It worries me that this isn't a helpful lesson for me to share. If you are putting together a memory box for someone else you may not have their emotional and personal perspective to directly draw from. However if you can recall stories that your loved one has shared with you, or things that you have repeatedly laughed or cried at these are more likely the ones that will elicit the best reminiscence rather than everyday experiences that hold little emotional draw.
How would my memory box change over time if I had dementia?
While I created my memory box I was very aware that it is a snapshot of my life as I see it and feel it now. For example new hobbies and interests don't feature as they didn't feel important enough, and people who who have passed away feature more heavily. I think because I am used to relying on physical reminders of those loved ones, such as things my late father made, they have a greater 'feeling' to them. This makes me wonder how you might need to adapt someone's memory box as their recollections change and memories are harder to reach. So my third lesson is that memory boxes should change as the memory of the person they are for also changes. If your friend or relative no longer recalls her days as a teacher then her class register might cause confusion. Instead swap it for a photo of her uncle that she now regularly refers to.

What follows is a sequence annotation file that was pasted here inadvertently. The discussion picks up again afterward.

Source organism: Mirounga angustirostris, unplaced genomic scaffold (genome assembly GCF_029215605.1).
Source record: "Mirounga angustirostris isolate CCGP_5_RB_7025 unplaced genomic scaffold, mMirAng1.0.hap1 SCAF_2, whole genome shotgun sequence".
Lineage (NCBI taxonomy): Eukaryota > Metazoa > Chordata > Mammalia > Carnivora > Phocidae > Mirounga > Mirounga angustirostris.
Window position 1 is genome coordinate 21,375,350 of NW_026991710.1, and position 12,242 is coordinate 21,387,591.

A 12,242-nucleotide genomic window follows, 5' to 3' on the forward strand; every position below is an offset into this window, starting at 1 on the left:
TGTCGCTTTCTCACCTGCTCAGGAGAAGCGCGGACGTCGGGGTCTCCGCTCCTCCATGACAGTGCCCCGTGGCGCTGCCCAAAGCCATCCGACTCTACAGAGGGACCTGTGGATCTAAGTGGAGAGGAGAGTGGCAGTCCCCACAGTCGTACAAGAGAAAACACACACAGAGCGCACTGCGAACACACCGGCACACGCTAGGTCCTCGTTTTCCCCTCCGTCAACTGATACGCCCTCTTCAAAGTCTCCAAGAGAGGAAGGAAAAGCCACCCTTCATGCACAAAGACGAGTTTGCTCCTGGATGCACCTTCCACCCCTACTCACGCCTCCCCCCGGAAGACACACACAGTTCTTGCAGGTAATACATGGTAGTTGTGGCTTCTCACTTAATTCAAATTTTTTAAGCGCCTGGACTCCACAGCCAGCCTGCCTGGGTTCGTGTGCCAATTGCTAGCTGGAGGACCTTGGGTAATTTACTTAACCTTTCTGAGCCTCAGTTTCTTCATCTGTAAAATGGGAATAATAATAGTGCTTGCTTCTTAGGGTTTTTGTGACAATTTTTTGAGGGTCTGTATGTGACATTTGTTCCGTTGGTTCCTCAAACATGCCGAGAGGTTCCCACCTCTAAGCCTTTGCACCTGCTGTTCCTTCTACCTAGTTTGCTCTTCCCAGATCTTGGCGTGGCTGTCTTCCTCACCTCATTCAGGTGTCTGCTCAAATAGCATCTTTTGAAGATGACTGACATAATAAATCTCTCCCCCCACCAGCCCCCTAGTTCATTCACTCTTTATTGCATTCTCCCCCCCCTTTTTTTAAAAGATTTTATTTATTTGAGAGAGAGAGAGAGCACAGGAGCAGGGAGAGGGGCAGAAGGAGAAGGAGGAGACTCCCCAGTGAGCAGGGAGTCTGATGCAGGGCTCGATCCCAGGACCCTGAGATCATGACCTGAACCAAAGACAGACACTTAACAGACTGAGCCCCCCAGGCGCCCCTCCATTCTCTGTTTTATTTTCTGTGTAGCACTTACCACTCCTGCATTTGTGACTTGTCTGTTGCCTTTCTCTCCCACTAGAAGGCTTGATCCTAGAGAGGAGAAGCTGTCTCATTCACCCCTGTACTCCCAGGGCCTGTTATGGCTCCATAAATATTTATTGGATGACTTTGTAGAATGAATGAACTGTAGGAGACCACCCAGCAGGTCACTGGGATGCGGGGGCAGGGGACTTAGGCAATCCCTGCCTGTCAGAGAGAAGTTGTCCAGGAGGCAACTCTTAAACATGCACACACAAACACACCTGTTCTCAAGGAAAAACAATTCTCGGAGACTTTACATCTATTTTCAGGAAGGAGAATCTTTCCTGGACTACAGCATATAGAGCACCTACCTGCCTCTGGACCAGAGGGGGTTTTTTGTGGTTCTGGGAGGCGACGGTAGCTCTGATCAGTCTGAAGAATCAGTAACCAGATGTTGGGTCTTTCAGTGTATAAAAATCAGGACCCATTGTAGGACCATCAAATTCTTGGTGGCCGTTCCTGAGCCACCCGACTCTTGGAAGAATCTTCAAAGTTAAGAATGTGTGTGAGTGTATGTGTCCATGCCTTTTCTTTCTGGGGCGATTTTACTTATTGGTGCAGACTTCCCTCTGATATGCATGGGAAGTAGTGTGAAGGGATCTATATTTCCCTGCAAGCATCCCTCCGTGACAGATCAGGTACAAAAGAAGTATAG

Using a sensory approach
Amongst my treasures are things to look at such as photos and letters and things to touch like my old doll and a wooden toy. I would also like to add a bottle with the scent of aviation fuel ... weird I know but having lived on military airbases for the earlier years of married life I associate the smell with a special time. I would also like a recording of my son's communication aid that he uses to talk; maybe saying "Mummy cuddle", and a copy of Don McLean's 'American Pie'. If you are interested in using music for reminiscence take a look at the late Oliver Sacs' wonderful book, Musicophilia, in which he looks at the beneficial effect music can have on people living with dementia. To address the sense of taste think it would have to be Cadbury Dairy Milk! We know that sensory approaches to working with people with dementia are very valuable and I think a memory box is no exception. Lesson four is therefore to take a multi sensory approach and include things that stimulate as many senses as possible.
What about putting valuables in your memory box?